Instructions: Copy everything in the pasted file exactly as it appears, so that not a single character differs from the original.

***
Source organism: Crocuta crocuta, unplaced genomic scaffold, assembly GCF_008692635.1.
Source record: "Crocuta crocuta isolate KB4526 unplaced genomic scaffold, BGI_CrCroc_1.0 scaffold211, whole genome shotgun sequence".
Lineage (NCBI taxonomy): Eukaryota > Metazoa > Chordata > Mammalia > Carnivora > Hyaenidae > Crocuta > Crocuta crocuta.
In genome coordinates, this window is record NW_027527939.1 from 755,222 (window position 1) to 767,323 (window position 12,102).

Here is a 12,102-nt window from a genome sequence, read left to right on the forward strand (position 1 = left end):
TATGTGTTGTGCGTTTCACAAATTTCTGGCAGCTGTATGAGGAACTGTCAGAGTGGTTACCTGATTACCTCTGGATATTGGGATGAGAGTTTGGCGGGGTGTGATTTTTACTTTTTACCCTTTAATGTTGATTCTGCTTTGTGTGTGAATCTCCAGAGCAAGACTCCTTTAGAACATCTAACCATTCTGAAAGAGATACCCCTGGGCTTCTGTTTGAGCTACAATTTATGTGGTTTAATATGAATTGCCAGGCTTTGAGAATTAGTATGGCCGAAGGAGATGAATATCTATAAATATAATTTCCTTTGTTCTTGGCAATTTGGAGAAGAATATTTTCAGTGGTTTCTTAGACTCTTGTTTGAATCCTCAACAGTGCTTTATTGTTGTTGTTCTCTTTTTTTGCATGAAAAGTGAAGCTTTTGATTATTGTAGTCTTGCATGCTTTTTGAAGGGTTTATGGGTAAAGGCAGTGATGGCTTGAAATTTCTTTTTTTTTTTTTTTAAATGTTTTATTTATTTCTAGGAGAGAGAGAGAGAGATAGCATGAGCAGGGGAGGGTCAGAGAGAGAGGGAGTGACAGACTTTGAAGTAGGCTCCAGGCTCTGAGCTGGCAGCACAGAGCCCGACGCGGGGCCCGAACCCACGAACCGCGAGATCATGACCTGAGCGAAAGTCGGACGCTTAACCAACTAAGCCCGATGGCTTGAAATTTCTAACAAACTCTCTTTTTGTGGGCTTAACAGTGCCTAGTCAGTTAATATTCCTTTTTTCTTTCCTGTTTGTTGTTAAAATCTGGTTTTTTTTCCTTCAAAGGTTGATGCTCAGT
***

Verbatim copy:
Source organism: Crocuta crocuta, unplaced genomic scaffold, assembly GCF_008692635.1.
Source record: "Crocuta crocuta isolate KB4526 unplaced genomic scaffold, BGI_CrCroc_1.0 scaffold211, whole genome shotgun sequence".
Lineage (NCBI taxonomy): Eukaryota > Metazoa > Chordata > Mammalia > Carnivora > Hyaenidae > Crocuta > Crocuta crocuta.
In genome coordinates, this window is record NW_027527939.1 from 755,222 (window position 1) to 767,323 (window position 12,102).

Here is a 12,102-nt window from a genome sequence, read left to right on the forward strand (position 1 = left end):
TATGTGTTGTGCGTTTCACAAATTTCTGGCAGCTGTATGAGGAACTGTCAGAGTGGTTACCTGATTACCTCTGGATATTGGGATGAGAGTTTGGCGGGGTGTGATTTTTACTTTTTACCCTTTAATGTTGATTCTGCTTTGTGTGTGAATCTCCAGAGCAAGACTCCTTTAGAACATCTAACCATTCTGAAAGAGATACCCCTGGGCTTCTGTTTGAGCTACAATTTATGTGGTTTAATATGAATTGCCAGGCTTTGAGAATTAGTATGGCCGAAGGAGATGAATATCTATAAATATAATTTCCTTTGTTCTTGGCAATTTGGAGAAGAATATTTTCAGTGGTTTCTTAGACTCTTGTTTGAATCCTCAACAGTGCTTTATTGTTGTTGTTCTCTTTTTTTGCATGAAAAGTGAAGCTTTTGATTATTGTAGTCTTGCATGCTTTTTGAAGGGTTTATGGGTAAAGGCAGTGATGGCTTGAAATTTCTTTTTTTTTTTTTTTAAATGTTTTATTTATTTCTAGGAGAGAGAGAGAGAGATAGCATGAGCAGGGGAGGGTCAGAGAGAGAGGGAGTGACAGACTTTGAAGTAGGCTCCAGGCTCTGAGCTGGCAGCACAGAGCCCGACGCGGGGCCCGAACCCACGAACCGCGAGATCATGACCTGAGCGAAAGTCGGACGCTTAACCAACTAAGCCCGATGGCTTGAAATTTCTAACAAACTCTCTTTTTGTGGGCTTAACAGTGCCTAGTCAGTTAATATTCCTTTTTTCTTTCCTGTTTGTTGTTAAAATCTGGTTTTTTTTCCTTCAAAGGTTGATGCTCAGT